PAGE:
Most people think that occupational health and safety is a bit over-the-top in the workplace, with so many rules, policies and procedures, yet most homes go the other way and are very unsafe. Last year, over 45% of the total ACC claims were for injuries and accidents at home, costing New Zealand a staggering $950m. There are some simple things you can do to improve your home health and safety for you and your family before, during and after any DIY project.
Be Safe with DIY
ACC report that around 460 people were injured each week while using tools around the home. That’s an average of 3 injuries every hour.
From changing light bulbs to mowing the lawn, there are plenty of ways to injure yourself while doing home maintenance. Here are some tips to be safe.
- Use personal protective equipment. It’s so readily available. Get yourself some safety glasses, ear muffs and gloves when you’re at the hardware store.
- Use good, closed shoes with good grip.
- Be careful with ladders.
Slips and Trips
Injuries from falls and slips are a large proportion of the at home ACC claims.
- Declutter your home and keep floors clear where possible. Easy to say, but not so easy to do with three children in the house. I love the Montessori saying “a place for everything and everything in it’s place”, and with kids this is a constant process.
- Now is a great time to scrub outdoor decks and pathways of all that winter moss and lichen.
- Any platform above 1 m should have a balustrade or barrier and more than three steps should also have a handrail.
- ACC also recommend that any rugs or mats have a rubber backing, or are secure to the ground so the edge doesn’t create a trip hazard.
Smoke, Fire and Evacuation
There are lots of rules of regulations for fire warning systems, smoke and fire doors, signage and evacuation procedures in all public buildings. What about your home?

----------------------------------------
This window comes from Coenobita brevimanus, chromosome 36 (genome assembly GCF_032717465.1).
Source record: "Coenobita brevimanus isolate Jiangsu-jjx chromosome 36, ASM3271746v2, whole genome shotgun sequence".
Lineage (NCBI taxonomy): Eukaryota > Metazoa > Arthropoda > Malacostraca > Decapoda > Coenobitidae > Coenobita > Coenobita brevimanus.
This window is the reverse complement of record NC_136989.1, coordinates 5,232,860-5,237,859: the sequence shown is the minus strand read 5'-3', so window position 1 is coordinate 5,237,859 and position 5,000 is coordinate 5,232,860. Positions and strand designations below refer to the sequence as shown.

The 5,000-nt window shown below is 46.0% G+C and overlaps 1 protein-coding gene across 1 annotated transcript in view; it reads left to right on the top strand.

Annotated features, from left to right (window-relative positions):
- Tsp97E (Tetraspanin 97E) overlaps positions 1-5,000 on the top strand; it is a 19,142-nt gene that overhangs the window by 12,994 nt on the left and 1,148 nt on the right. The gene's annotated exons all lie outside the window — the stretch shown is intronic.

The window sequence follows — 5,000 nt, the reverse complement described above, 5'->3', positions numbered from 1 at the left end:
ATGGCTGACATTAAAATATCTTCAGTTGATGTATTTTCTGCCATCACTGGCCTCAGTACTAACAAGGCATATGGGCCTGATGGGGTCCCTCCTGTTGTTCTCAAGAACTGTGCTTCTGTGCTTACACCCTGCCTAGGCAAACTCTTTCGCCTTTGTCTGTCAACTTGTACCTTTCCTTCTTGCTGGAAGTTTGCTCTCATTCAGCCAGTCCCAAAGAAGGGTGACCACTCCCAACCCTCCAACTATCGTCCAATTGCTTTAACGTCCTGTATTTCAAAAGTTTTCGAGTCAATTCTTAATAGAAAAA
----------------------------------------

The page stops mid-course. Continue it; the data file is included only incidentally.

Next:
- Check your smoke alarms. I recommend high quality, 10 year ones. Do it right, then forget about it.
- Having a fire extinguisher (and knowing how to use it) has saved our deck at least once from a BBQ fire.
- Do an evacuation drill with your family. It’s a pain at work, but you could make it fun at home and you may just find out something really useful about the escapes routes (or lack of) for you and your family.
Know Thy Neighbour
Your neighbours could be your first responders in the event of an accident. Better still, a friendly neighbour could be just what you need to borrow the right tool for your job or lend you a hand to avoid an accident in the first place.
We’ve hosted street BBQs at our house for years, and it’s a great way to find out what your neighbours do, what they’re interested in and how they may be able to help you if the need arises. Get involved with Neighbours Day. There may even be funding available for you to host neighbour party. For information and funding applications, see:
I recently completed a St Johns First Aid course. It was only one and a half days (you can do them in just one day) and I learnt a lot. I had to get over myself to register because in the past I’ve done very advanced first aid training, including a week long outdoor first aid and Pre Hospital Emergency Care plus countless hours of lifesaving training when I was younger, so I though I was pretty good.
I was amazed at how much has changed in the last 10 years. If it’s been more than two years since you did a course, find one near you (see suggested resources below).
Check out ACC for a number of prevention resources, for example:
Also check out this NZ Police Home Safety Checklist.
For first aid courses, I recommend:
Also download this app to find your nearest AED (defibrillator).